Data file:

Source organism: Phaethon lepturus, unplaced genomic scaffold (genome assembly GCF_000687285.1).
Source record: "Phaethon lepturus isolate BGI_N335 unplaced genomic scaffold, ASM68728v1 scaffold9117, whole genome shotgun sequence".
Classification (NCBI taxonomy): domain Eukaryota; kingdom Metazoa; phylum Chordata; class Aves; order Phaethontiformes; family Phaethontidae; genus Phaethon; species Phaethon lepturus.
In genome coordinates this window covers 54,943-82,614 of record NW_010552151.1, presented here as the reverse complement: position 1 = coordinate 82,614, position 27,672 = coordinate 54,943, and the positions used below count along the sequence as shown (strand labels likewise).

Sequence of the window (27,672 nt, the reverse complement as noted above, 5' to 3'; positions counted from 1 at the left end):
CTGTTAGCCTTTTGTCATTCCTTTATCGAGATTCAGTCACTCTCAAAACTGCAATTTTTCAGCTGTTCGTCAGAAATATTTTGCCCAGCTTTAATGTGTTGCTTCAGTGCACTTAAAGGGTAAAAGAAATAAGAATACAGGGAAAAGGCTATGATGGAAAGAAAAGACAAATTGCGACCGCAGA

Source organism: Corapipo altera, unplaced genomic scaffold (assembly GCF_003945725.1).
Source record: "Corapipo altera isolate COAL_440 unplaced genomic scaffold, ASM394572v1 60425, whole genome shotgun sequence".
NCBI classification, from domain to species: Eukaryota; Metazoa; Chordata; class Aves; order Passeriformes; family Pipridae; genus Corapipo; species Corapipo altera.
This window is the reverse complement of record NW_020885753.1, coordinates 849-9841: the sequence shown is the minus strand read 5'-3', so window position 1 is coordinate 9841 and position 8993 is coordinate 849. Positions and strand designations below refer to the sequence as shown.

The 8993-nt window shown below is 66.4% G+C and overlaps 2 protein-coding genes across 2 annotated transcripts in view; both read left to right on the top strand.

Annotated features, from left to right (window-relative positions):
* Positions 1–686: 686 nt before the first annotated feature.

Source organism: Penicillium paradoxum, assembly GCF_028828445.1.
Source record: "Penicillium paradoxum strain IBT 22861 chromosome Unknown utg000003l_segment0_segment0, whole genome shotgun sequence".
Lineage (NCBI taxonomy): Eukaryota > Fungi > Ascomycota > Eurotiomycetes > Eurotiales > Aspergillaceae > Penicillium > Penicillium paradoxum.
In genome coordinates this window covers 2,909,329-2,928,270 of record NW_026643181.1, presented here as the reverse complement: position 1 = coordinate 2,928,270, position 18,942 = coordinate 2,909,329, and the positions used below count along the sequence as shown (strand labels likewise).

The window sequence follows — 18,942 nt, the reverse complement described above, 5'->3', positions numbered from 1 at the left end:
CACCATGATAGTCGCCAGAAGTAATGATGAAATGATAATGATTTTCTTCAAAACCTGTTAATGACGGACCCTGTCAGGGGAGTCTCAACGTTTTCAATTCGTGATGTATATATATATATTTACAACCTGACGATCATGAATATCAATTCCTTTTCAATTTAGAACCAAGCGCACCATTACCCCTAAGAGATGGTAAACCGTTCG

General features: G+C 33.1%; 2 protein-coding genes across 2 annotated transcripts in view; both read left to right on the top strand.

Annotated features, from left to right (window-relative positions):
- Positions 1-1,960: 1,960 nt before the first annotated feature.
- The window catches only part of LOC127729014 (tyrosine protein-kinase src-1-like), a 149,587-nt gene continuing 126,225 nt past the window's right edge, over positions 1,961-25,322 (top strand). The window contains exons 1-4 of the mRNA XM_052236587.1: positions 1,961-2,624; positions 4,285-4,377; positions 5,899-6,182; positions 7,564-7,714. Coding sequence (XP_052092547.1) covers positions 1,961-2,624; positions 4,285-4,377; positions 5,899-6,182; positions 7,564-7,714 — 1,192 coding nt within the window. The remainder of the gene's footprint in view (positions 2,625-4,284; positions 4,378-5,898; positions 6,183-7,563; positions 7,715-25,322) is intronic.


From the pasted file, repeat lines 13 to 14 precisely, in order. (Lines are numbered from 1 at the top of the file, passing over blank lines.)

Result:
* Positions 1–686: 686 nt before the first annotated feature.

Source organism: Penicillium paradoxum, assembly GCF_028828445.1.